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Gap between HAP/Rent supplement rates causing homelessness – Ó Broin

16 May, 2017 - by Eoin Ó Broin TD

Sinn Féin Housing spokesperson Eoin Ó Broin TD has commented on the findings of the latest study by the homeless charity the Simon Communities. The report shows that 88% of 600 rental properties surveyed are priced beyond the reach of people relying on state housing payments like Housing Assistance Payment (HAP) and Rent Supplement.

Deputy Ó Broin said: 

“The release of this report coincides with the release of the latest rental market report which shows that rents are continuing to rise and rose by 13.4% this year. The Simon Communities Locked Out of the Market VII looked at the cost of renting in eleven locations across state. The results of the survey highlighted how single people are at a distinct disadvantage with only two properties across the eleven locations available to rent falling within HAP/ rent supplement limits for a single person.

“The Simon Communities report shows that gap between HAP and rent supplement levels and the market rent is too big and is growing. It is pushing accommodation out of reach of a lot of citizens and in many cases into homelessness.

“HAP and rent supplement payments are not equivalent to providing real social housing. The government’s housing policy is centred on providing private sector leased accommodation and dressing it up as ‘social housing solutions’. The reality is that 75% of the ‘social housing solutions’ provided by Minister Coveney recently are private sector solutions. The majority of these are HAP tenancies that do not provide families with security of tenure and do not assist in building sustainable communities.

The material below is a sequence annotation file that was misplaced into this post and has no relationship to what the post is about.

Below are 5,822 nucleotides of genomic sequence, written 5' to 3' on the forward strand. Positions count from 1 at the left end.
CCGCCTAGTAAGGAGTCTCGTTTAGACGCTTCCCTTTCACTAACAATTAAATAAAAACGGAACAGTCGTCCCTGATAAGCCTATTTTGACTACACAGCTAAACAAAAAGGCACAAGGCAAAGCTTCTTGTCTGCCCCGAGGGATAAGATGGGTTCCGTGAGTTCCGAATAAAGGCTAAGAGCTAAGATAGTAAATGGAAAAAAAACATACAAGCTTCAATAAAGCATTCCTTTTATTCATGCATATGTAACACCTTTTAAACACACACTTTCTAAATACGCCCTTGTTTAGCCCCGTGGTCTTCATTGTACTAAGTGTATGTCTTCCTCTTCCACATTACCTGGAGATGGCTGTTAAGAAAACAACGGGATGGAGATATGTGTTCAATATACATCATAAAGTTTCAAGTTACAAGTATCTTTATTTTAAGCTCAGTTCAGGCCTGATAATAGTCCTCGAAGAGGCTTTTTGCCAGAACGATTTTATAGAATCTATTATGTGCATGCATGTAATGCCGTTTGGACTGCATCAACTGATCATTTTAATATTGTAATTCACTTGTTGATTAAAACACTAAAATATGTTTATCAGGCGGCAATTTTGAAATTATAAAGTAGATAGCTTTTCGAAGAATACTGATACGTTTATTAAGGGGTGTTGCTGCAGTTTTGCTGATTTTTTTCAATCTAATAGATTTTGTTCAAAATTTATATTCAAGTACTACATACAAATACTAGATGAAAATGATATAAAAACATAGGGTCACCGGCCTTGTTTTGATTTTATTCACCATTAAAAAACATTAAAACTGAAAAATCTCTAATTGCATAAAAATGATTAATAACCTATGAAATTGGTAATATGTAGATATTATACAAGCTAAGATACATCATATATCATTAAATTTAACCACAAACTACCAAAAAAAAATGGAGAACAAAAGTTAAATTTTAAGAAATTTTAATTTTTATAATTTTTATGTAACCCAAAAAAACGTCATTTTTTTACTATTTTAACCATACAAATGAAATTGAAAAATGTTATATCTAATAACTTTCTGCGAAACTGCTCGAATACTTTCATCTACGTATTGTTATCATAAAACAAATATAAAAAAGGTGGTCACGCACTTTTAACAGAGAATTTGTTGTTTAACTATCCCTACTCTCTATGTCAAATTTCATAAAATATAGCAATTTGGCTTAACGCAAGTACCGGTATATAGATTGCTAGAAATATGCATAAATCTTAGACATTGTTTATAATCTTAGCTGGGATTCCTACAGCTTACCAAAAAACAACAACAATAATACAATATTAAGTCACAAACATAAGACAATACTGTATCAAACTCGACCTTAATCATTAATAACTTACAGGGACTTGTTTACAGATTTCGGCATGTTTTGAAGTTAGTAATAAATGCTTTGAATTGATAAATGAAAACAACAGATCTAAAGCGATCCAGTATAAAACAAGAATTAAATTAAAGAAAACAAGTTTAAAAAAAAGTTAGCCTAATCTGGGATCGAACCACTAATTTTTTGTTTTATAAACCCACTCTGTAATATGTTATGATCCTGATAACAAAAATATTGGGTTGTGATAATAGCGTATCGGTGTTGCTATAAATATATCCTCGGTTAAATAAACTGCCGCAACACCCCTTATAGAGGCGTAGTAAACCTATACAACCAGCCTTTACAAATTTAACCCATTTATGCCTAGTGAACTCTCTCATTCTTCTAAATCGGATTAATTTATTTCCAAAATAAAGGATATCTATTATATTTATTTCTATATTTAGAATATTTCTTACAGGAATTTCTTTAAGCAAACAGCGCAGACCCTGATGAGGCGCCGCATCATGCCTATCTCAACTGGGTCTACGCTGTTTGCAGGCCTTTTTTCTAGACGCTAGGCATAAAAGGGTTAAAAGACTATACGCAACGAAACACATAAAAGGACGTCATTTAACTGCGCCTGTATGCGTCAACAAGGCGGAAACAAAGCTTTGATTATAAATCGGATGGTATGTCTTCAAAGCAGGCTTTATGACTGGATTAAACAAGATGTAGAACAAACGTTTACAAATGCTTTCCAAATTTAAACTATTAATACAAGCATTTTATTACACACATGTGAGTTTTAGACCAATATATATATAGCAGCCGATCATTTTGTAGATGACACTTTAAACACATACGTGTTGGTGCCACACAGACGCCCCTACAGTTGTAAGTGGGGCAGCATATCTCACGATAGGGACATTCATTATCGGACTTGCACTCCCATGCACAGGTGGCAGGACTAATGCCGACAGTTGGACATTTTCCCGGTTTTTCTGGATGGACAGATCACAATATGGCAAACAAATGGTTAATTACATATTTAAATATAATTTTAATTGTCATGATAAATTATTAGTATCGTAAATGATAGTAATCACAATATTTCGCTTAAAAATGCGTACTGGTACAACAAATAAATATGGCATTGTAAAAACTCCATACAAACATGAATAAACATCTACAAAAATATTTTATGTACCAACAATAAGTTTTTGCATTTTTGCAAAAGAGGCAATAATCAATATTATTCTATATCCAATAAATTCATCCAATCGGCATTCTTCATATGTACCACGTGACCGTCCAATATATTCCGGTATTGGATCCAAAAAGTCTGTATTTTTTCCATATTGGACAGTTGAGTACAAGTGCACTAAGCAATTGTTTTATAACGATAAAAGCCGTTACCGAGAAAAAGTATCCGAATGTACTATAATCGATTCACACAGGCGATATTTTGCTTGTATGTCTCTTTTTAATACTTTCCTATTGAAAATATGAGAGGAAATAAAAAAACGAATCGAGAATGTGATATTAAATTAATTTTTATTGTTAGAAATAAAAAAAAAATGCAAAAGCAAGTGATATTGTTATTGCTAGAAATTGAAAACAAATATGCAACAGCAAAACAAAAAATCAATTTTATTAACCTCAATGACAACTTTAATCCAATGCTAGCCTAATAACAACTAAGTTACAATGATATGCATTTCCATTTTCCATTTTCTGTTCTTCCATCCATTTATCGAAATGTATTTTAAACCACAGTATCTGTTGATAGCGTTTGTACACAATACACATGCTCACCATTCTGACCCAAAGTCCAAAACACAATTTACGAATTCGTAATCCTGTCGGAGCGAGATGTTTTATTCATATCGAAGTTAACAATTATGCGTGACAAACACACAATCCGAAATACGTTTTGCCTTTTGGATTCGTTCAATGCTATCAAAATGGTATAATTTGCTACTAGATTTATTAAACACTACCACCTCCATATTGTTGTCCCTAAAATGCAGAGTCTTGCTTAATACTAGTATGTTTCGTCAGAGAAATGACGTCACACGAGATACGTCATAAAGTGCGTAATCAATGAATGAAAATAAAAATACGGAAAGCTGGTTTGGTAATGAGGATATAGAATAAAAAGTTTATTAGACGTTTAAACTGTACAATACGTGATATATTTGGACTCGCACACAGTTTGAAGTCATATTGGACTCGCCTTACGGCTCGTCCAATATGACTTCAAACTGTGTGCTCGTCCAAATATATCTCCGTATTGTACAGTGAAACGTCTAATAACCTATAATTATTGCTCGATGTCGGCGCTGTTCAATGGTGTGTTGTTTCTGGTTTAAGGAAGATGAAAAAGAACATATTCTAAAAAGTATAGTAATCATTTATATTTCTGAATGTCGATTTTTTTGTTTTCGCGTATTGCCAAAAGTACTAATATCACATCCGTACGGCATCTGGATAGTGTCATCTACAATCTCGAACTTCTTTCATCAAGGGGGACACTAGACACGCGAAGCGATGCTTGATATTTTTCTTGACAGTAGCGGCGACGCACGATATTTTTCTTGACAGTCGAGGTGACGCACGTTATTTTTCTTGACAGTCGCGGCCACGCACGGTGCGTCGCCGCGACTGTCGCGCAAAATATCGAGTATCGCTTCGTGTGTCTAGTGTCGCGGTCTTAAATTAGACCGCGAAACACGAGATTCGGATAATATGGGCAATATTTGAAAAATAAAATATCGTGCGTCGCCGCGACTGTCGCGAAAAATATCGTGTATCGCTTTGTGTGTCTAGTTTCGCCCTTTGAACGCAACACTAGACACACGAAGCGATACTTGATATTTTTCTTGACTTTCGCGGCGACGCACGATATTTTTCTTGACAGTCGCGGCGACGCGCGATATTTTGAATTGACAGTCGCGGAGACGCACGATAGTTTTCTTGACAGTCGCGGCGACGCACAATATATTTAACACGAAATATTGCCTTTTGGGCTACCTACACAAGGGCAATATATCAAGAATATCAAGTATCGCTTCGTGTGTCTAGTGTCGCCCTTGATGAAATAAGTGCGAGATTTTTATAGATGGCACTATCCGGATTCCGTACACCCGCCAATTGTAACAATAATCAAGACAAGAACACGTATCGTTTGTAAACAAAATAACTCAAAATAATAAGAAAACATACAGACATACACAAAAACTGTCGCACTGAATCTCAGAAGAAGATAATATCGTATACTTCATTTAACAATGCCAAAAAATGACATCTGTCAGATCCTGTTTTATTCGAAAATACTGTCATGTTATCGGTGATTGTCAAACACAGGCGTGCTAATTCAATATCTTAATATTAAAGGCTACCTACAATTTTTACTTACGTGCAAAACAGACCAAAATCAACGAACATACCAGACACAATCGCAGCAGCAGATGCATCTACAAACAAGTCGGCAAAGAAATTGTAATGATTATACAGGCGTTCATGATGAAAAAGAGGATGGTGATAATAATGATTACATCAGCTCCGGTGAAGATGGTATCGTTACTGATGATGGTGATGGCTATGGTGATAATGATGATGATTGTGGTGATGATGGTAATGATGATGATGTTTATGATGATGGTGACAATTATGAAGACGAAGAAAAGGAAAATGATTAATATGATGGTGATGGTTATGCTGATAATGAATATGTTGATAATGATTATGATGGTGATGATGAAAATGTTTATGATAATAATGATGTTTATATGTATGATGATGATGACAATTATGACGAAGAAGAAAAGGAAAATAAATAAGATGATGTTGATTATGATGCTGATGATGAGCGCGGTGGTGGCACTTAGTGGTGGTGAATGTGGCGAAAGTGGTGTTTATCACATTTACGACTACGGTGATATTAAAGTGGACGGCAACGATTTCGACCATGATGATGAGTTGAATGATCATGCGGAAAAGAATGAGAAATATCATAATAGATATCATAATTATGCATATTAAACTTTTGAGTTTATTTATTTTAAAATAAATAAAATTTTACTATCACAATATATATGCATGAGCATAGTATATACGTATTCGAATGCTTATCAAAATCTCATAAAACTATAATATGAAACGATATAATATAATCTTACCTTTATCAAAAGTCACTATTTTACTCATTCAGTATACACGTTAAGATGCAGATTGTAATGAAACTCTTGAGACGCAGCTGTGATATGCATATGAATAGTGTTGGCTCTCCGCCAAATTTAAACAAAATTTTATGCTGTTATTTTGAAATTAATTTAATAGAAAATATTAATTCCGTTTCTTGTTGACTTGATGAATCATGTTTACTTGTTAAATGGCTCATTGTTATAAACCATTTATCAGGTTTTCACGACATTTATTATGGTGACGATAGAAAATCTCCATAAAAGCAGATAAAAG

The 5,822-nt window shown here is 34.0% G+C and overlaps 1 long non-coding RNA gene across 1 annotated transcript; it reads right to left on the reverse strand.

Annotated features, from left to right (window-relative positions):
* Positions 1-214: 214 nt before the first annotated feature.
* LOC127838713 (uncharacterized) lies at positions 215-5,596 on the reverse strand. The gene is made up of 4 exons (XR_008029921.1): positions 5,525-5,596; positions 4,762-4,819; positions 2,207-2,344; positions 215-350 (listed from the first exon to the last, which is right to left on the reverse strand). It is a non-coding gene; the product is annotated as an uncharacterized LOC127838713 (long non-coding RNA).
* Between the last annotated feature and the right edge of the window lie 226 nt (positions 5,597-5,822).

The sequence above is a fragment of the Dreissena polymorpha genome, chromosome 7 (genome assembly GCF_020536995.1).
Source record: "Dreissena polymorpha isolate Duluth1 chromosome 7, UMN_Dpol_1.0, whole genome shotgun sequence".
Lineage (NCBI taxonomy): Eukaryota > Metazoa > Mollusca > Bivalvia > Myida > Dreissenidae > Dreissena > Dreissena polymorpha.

“Minister Coveney’s plan to have 65,000 families on HAP tenancies by 2021 is simply bad policy. It is bad for the taxpayer. Fourteen years of HAP payments to keep a family in the private rented sector pays for a Council House, which is an asset to the state. Plus the increasing use of HAP puts the fragile private rented sector under more pressure and pushes up the cost of renting for everyone.

“These families need real social homes. The government is not ambitious enough in its social housing delivery targets. Increasing the supply of real social housing units is the only way to adequately tackle this crisis. The delivery of these units will take time. In the meantime the Minister can provide some relief to those in the private rented sector by introducing real rent certainty and sufficient security of tenure.” 

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